The more immediate battle to assuage public fears started on 8 July, as police units across England and Wales started to tackle sales to minors and badly run bars and clubs as well as the ‘drunken yobs’ who create the climate of violence in urban centres at weekends. This Home Office campaign (supported by the Association of Chief Police Officers (ACPO) and Trading Standards Authorities) will not receive any new powers, but will instead shore up the use of powers they already have by law.
When the 8-week campaign ends after the August Bank Holiday, the Police Standards Unit (PSU) based in the Home Office will collate data on the number of enforcement actions taken and look at the repeat offenders in selling to U18s. More ambitiously, the PSU hopes to “kick start a culture change where it will be less acceptable to get drunk and behave in an anti-social or violent manner.”
The campaign builds on a briefing recently published by the ever-busy PSU on Best Practice for tackling alcohol-related violence. This summary of tactical options was promised in the Prime Minister’s Strategy Unit report, and is designed to be a reference document for Crime and Disorder Reduction Partnerships (CDRPs) and police forces from which they should choose the most suitable options for their own area.
Success stories from around the country are based around a number of themes, including the idea of ‘capable guardians’ – that someone is less likely to break the law if they think someone is watching them. While this ‘someone’ can be a policeman it could also be bus conductors or even non-humans such as better lighting. The mechanical eyes of CCTV are often cited by the PSU as helpful, whether in fixed or mobile positions, in licensed premises or in taxis. More traditional flesh-and-blood approaches include bus and taxi marshals, mobile triage/A&E units for pre-planned events and refuse collectors (who can also remove potential weapons from the street).
This fits neatly into the more general aim of reasserting the authority of the police over outdoor areas containing drinkers. The most common way of achieving this is the most obvious – simply devote more officers to peak-time policing in these areas with mobile police stations to support them. Yet the powers conferred on the police by recent legislation allow them to take further action to regain control over areas that are causing concern, ranging from search powers to alcohol prohibition zones via confiscation of alcohol from youth street drinkers. One effective method has been to take a robust approach to low level disorder in hot-spots that can come before violence (such as littering, urinating, offensive language). If these offences are recorded on databases then a real threat can be made that repeat offences within 6 months will result in prosecution.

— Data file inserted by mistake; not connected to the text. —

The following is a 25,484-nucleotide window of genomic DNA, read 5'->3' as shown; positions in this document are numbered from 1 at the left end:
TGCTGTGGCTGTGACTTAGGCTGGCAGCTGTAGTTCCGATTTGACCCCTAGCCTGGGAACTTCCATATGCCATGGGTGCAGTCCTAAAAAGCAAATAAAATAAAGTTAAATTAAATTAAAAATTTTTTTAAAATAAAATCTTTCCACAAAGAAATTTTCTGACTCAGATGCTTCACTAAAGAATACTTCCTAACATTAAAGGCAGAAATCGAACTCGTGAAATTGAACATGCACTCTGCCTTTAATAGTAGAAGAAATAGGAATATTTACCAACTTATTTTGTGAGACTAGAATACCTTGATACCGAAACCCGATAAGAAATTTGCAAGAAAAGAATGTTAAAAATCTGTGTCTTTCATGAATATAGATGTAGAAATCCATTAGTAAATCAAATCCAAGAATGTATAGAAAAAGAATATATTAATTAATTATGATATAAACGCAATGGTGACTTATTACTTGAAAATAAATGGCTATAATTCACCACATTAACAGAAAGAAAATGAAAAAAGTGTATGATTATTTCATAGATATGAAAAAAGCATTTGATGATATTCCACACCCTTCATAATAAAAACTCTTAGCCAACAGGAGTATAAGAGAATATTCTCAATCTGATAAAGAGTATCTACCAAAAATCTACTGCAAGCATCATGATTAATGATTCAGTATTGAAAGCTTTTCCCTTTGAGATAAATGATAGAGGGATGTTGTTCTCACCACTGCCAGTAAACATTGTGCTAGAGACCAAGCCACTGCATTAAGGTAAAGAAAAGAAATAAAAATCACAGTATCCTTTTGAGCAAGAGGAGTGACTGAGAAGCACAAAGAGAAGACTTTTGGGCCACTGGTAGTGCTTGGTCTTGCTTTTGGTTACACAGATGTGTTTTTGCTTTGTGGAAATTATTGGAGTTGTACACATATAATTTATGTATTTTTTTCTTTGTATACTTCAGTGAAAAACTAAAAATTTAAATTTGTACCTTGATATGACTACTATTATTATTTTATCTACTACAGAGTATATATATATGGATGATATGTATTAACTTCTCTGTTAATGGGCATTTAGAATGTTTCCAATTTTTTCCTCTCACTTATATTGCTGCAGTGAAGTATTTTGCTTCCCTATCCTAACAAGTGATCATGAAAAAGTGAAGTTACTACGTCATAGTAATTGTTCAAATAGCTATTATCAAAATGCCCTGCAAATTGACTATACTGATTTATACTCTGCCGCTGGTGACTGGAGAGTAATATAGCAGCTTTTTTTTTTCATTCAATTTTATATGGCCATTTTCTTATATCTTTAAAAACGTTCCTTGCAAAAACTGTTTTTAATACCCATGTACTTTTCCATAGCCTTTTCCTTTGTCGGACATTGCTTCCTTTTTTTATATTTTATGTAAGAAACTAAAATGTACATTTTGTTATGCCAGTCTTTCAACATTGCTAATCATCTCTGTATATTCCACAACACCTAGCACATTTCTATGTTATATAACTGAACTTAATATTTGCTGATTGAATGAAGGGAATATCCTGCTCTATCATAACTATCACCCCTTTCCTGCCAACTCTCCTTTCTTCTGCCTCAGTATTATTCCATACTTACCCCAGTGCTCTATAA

A second prominent strand of action tries to ease the pressures that lead to the types of conflict that escalate into violence. This is the argument for staggered closing times, although whether the new Licensing Act will actually succeed in staggering closing times, or if it does whether that will have the desired effects remains to be seen. But the PSU offer a number of other illustrations of how to tackle late-night violence based on this idea. One of the major strains is late-night transport or the lack of it, where large numbers of revellers often compete for a limited number of taxis to make their way home. To tackle this, local authorities and police forces have tried to ensure that taxi ranks are situated well away from any other transport hubs (including other taxi ranks). In the same vein, subsidised peaktime buses – that can be cash free with tickets on sale only in clubs – are an effective way of reducing competition for transport. Another tactic is to set up a pedestrian zone around clusters of licensed premises, which not only stops disputes over passing taxis but has the added bonus of reducing the number of drinkers who are involved in traffic accidents. Taking the same concept into other areas, clashes over late night food can be combated through local authority incentives to site these outlets in areas of current low provision, again spreading out services to minimise the chances of violence.
One recurring theme for Home Office Ministers has been getting to grips with ‘rogue’ licensees, and Hazel Blears followed this when launching the summer crackdown campaign: “most of the alcohol industry act responsibly, but with this campaign we are putting across a clear message – if you sell to underage drinkers, if you promote violent and anti-social behaviour, you’re not going to get away with it and we will use a raft of powers shut down your premises.” Although the Best Practice guide makes no explicit mention of temporary closures, the same message is clearly visible throughout it as well. The ‘conscientious’ arm of the trade is expected to help with ‘Quality Charter Marks’, proof-of-age wristbands and ‘No ID no entry’ schemes, visible doorstaff with ID, Night Net radio/paging systems and safety glasses (although several of these can be linked to license conditions and CDRP subsidies). But ‘rogue’ premises can expect to see test purchasing, telephone numbers to report underage sales and proactive licensing teams using reports from the street fed into licensing databases. Experience has also shown that drawing in other agencies can help – the same places that are run without regard to public order may be susceptible to joint visits with Environmental Health, the Fire Service, licensing authorities et al. The PSU also recommend a strategy halfway between partnership and enforcement, by using videos of hot-spots (taken during routine visits) to confront licensees with examples of irresponsible promotions and poor management to get them to change their own behaviour.